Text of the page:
Medical Pharmacology Chapter 33-34: Anticancer Drugs
Natural Products: Vinca Alkaloids
Vinorelbine (Nevelbine, VRL) exhibits pharmacological properties similar to other vinca alkaloids.
Accordingly, after rapid IV administration, vinorelbine plasma levels decline first rapidly and then with a slow elimination phase exhibiting a terminal half-life in the range of 20-50 hours, overall a triphasic curve.8
Vinorelbine was the initial vinca alkaloid exhibiting oral activity, showing comparable pharmacokinetic properties to the IV administered agent.
This formulation is available in certain countries with drug oral bioavailability estimated about 40%.8
Vinorelbine is substantially bound, about 85%, to plasma proteins, mainly α1-acid glycoprotein, albumin and lipoproteins.
Vinorelbine also binds to platelets.
Except for the CNS (central nervous system) vinorelbine exhibits wide distribution, penetrating nearly all tissues.10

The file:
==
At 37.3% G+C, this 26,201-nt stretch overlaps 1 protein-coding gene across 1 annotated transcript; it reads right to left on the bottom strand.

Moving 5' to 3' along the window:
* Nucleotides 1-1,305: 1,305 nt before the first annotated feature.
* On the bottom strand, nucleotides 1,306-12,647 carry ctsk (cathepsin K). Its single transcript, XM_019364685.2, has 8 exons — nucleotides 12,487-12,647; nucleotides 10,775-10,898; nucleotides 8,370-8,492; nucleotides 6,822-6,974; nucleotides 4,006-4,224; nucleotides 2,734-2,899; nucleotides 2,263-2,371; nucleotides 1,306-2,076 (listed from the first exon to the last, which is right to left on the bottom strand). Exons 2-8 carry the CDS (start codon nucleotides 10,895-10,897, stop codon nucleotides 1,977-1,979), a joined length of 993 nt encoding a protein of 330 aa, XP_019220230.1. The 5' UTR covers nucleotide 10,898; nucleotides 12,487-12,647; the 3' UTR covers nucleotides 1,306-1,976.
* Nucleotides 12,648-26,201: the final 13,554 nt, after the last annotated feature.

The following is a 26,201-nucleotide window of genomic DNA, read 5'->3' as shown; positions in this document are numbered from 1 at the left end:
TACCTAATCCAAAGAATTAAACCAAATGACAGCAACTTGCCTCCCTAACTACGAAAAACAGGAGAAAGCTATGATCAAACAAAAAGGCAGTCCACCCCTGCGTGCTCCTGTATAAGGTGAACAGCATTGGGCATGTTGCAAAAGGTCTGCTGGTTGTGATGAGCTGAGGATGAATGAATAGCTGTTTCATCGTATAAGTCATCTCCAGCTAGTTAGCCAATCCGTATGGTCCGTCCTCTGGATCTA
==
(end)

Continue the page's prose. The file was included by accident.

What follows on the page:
The underlying reason for why distribution is found in the lipophilic character of vinorelbine.
Vinorelbine lipophilicity (manifest as ready partitioning into and through cell membrane lipid bilayers) is noted among the highest of the vinca alkaloids.10
Vinorelbine is primarily (as much as 80%) excreted in the feces following hepatic metabolism. The primary cytochrome P450 isoform responsible for vinorelbine biotransformation is CYP3A.
Urinary excretion accounts for about 20% of drug disposition, mainly in the form of the parent compound.
Most metabolites do not exhibit antineoplastic activity; however, the deacetyl-VRL metabolite may exhibit comparable pharmacological activity as the parent compound.10
Vinorelbine exhibits antineoplastic activity against both breast cancer and non-small cell lung cancer (SCLC).1
Since vinorelbine is metabolized (detoxified) mainly by the liver, a patient exhibiting hepatic dysfunction may require dosage alteration.
Dosage change does not appear required in cases of compromised kidney function. 8
Vinca alkaloids toxicities have been described earlier.
Vinorelbine administration is associated with myelosuppression (similar to that seen with vinblastine and by contrast to the neurotoxicity as the prominent vincristine toxicity).8
The most prominent myelosuppressive toxicity associated with vinorelbine is granulocytopenia.1
Limited thrombocytopenia may also be noted.1
|Alkylating agents||Antitumor antibiotics||Anthracyclines||Taxane||Vinca alkaloids||Non-classical alkylating agent|